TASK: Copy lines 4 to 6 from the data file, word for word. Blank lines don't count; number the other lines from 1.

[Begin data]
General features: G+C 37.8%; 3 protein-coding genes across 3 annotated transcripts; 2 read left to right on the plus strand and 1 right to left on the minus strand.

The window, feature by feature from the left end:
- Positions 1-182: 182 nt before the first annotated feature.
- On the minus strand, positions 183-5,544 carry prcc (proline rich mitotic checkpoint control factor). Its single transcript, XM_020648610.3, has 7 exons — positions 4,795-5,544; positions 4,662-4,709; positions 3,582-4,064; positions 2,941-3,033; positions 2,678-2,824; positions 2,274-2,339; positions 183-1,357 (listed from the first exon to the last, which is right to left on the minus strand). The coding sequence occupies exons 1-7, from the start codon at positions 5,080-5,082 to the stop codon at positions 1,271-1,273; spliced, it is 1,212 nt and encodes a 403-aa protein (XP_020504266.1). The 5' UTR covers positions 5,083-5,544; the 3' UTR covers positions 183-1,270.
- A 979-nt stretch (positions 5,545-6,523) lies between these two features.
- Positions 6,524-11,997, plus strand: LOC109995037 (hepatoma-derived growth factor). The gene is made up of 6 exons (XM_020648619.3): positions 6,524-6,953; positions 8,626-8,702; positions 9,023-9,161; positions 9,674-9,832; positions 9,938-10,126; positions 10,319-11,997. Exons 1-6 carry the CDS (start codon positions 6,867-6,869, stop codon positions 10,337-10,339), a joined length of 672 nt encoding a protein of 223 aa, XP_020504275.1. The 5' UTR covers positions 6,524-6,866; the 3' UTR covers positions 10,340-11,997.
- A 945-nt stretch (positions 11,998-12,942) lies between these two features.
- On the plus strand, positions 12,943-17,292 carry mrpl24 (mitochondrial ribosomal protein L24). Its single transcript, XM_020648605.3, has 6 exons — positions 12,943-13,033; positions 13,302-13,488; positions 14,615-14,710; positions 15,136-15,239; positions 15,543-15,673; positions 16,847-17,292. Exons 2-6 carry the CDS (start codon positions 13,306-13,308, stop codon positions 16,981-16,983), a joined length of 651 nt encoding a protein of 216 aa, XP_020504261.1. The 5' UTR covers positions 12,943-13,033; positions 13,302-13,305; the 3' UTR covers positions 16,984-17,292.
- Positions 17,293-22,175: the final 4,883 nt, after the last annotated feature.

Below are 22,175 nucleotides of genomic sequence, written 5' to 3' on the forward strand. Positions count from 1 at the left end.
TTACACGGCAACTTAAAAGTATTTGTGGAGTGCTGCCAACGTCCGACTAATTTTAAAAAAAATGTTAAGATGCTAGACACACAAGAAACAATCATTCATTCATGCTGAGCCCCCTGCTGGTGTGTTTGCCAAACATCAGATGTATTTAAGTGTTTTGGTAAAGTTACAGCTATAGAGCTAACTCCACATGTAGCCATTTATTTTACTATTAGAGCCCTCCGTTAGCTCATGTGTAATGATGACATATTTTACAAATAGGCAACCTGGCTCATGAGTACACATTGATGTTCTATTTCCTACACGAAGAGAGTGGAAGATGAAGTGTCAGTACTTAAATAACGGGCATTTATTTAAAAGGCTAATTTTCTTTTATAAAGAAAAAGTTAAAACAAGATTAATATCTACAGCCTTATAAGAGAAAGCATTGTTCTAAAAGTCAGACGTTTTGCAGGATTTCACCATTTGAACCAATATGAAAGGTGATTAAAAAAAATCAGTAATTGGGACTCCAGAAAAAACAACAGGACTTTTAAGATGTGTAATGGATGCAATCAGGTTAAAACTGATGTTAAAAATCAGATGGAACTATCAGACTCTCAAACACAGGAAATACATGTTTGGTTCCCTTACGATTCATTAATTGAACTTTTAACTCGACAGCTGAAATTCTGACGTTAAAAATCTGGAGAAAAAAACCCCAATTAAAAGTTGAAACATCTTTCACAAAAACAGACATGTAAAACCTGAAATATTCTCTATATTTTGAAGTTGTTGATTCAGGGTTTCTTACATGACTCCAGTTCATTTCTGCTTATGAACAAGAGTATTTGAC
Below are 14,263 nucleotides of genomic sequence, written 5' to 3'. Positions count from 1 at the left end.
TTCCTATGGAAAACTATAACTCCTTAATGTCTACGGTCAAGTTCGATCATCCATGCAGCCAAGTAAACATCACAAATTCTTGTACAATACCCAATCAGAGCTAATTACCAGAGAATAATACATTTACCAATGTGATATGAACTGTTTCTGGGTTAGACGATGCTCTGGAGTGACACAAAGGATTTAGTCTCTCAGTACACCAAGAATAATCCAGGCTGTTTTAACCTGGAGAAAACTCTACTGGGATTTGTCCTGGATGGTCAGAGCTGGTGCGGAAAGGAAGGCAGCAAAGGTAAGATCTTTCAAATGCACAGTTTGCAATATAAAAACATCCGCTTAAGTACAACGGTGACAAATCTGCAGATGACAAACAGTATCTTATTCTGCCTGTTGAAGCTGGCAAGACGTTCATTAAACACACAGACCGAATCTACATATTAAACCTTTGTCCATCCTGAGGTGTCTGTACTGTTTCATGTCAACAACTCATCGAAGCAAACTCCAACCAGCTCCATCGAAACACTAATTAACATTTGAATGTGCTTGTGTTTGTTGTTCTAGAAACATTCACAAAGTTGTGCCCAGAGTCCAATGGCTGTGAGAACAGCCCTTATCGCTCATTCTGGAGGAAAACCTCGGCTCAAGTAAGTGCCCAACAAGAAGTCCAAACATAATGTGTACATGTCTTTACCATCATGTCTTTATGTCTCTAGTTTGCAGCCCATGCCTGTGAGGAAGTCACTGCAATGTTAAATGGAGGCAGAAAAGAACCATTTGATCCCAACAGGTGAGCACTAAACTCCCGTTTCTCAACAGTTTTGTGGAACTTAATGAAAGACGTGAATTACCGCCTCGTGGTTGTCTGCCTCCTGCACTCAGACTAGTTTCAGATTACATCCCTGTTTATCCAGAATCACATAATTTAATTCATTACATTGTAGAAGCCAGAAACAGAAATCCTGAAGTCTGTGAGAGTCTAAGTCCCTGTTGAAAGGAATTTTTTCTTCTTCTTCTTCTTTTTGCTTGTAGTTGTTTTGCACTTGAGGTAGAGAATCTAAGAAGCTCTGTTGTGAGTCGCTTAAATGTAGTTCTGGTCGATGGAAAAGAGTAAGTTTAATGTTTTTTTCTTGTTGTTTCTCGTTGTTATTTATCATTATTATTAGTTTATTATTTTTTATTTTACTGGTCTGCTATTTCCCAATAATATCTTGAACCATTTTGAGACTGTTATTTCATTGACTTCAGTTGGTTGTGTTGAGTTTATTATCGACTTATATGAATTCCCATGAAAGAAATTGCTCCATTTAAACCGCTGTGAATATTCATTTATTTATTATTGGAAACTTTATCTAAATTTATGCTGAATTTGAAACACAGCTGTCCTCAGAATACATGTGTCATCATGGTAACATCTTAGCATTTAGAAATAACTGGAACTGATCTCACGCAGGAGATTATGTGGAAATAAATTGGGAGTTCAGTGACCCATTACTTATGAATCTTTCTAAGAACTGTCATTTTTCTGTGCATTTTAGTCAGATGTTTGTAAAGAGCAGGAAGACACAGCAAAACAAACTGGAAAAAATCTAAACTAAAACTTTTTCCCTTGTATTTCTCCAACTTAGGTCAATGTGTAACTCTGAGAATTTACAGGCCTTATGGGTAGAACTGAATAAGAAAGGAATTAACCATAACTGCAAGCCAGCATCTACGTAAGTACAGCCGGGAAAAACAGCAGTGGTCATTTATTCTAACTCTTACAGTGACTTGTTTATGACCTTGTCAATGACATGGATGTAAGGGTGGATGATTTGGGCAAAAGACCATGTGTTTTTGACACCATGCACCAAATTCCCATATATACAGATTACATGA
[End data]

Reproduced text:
- On the minus strand, positions 183-5,544 carry prcc (proline rich mitotic checkpoint control factor). Its single transcript, XM_020648610.3, has 7 exons — positions 4,795-5,544; positions 4,662-4,709; positions 3,582-4,064; positions 2,941-3,033; positions 2,678-2,824; positions 2,274-2,339; positions 183-1,357 (listed from the first exon to the last, which is right to left on the minus strand). The coding sequence occupies exons 1-7, from the start codon at positions 5,080-5,082 to the stop codon at positions 1,271-1,273; spliced, it is 1,212 nt and encodes a 403-aa protein (XP_020504266.1). The 5' UTR covers positions 5,083-5,544; the 3' UTR covers positions 183-1,270.
- A 979-nt stretch (positions 5,545-6,523) lies between these two features.
- Positions 6,524-11,997, plus strand: LOC109995037 (hepatoma-derived growth factor). The gene is made up of 6 exons (XM_020648619.3): positions 6,524-6,953; positions 8,626-8,702; positions 9,023-9,161; positions 9,674-9,832; positions 9,938-10,126; positions 10,319-11,997. Exons 1-6 carry the CDS (start codon positions 6,867-6,869, stop codon positions 10,337-10,339), a joined length of 672 nt encoding a protein of 223 aa, XP_020504275.1. The 5' UTR covers positions 6,524-6,866; the 3' UTR covers positions 10,340-11,997.